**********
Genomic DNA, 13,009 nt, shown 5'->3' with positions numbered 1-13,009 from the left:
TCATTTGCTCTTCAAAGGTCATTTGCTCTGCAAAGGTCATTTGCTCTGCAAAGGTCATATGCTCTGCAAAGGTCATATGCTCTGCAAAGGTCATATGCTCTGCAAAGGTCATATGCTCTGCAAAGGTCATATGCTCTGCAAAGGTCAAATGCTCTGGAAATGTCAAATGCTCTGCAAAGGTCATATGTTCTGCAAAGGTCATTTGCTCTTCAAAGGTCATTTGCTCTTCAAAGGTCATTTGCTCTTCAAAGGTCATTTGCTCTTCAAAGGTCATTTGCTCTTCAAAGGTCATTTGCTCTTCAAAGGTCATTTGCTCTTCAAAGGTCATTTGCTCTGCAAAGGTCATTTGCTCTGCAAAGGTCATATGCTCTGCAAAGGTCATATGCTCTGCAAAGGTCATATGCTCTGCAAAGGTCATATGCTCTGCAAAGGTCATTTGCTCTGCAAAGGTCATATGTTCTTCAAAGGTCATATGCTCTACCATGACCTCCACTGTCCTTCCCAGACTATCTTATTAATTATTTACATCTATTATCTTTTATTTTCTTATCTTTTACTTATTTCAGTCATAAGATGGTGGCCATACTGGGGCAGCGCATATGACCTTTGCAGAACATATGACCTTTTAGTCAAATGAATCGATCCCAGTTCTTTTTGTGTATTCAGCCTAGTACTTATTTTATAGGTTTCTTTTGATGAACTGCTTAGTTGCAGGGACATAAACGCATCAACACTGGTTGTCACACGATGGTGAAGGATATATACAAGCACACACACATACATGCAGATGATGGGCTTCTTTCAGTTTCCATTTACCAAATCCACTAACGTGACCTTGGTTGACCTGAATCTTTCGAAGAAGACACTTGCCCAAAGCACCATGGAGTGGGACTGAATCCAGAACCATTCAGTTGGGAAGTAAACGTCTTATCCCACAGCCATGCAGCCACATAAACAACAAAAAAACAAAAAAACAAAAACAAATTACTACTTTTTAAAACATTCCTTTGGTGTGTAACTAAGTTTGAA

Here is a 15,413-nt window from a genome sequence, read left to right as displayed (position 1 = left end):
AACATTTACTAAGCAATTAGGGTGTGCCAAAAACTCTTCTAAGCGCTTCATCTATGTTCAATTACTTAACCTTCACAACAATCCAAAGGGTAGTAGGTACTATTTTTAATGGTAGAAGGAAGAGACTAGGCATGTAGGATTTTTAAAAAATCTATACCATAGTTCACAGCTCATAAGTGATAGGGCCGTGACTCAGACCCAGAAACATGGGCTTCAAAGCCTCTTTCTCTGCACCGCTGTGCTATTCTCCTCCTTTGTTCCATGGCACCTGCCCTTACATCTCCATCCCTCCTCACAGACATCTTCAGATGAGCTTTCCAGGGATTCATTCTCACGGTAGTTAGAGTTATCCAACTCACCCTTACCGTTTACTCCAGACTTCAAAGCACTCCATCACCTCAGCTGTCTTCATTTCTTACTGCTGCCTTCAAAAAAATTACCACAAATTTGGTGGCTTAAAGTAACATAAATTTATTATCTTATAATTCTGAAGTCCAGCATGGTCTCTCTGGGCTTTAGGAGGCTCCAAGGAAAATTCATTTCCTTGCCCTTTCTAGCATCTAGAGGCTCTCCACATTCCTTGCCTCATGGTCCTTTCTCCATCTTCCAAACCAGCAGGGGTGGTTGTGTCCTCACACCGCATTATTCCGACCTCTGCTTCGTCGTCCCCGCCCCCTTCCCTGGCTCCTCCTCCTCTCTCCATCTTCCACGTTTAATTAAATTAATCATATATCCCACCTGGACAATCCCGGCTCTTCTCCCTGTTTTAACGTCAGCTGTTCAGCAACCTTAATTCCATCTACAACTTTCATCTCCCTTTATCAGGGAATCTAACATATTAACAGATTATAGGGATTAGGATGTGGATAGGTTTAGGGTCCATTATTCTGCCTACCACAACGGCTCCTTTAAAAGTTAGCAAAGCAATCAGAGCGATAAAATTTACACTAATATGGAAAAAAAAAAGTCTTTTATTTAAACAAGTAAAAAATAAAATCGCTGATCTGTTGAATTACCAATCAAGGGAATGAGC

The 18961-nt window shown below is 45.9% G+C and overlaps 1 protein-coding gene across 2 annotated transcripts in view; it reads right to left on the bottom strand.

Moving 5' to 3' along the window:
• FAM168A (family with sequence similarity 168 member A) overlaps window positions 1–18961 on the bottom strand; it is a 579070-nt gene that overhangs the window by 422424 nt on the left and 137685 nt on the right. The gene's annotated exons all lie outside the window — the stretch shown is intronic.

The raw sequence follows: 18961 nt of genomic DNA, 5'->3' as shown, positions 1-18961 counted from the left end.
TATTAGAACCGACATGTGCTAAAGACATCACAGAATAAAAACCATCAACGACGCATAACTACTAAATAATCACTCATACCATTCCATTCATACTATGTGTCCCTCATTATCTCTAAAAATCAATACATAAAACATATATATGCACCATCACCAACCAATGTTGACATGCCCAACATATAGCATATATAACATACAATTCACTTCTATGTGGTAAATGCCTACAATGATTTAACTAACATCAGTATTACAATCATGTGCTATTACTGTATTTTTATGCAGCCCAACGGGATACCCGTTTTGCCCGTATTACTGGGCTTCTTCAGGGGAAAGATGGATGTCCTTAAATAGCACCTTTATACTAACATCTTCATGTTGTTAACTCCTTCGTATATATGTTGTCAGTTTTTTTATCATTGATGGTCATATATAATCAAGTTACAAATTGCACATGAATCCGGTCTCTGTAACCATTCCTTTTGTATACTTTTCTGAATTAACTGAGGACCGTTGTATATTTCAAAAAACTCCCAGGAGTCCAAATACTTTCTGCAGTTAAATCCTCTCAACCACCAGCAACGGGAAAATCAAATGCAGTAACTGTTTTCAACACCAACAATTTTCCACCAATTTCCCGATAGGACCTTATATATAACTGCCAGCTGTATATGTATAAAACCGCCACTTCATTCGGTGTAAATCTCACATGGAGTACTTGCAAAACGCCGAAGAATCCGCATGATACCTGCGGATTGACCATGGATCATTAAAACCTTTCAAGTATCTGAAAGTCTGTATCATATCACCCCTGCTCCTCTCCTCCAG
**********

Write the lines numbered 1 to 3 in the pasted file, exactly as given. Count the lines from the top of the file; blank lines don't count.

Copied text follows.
Genomic DNA, 13,009 nt, shown 5'->3' with positions numbered 1-13,009 from the left:
TCATTTGCTCTTCAAAGGTCATTTGCTCTGCAAAGGTCATTTGCTCTGCAAAGGTCATATGCTCTGCAAAGGTCATATGCTCTGCAAAGGTCATATGCTCTGCAAAGGTCATATGCTCTGCAAAGGTCATATGCTCTGCAAAGGTCAAATGCTCTGGAAATGTCAAATGCTCTGCAAAGGTCATATGTTCTGCAAAGGTCATTTGCTCTTCAAAGGTCATTTGCTCTTCAAAGGTCATTTGCTCTTCAAAGGTCATTTGCTCTTCAAAGGTCATTTGCTCTTCAAAGGTCATTTGCTCTTCAAAGGTCATTTGCTCTTCAAAGGTCATTTGCTCTGCAAAGGTCATTTGCTCTGCAAAGGTCATATGCTCTGCAAAGGTCATATGCTCTGCAAAGGTCATATGCTCTGCAAAGGTCATATGCTCTGCAAAGGTCATTTGCTCTGCAAAGGTCATATGTTCTTCAAAGGTCATATGCTCTACCATGACCTCCACTGTCCTTCCCAGACTATCTTATTAATTATTTACATCTATTATCTTTTATTTTCTTATCTTTTACTTATTTCAGTCATAAGATGGTGGCCATACTGGGGCAGCGCATATGACCTTTGCAGAACATATGACCTTTTAGTCAAATGAATCGATCCCAGTTCTTTTTGTGTATTCAGCCTAGTACTTATTTTATAGGTTTCTTTTGATGAACTGCTTAGTTGCAGGGACATAAACGCATCAACACTGGTTGTCACACGATGGTGAAGGATATATACAAGCACACACACATACATGCAGATGATGGGCTTCTTTCAGTTTCCATTTACCAAATCCACTAACGTGACCTTGGTTGACCTGAATCTTTCGAAGAAGACACTTGCCCAAAGCACCATGGAGTGGGACTGAATCCAGAACCATTCAGTTGGGAAGTAAACGTCTTATCCCACAGCCATGCAGCCACATAAACAACAAAAAAACAAAAAAACAAAAACAAATTACTACTTTTTAAAACATTCCTTTGGTGTGTAACTAAGTTTGAA

Here is a 15,413-nt window from a genome sequence, read left to right as displayed (position 1 = left end):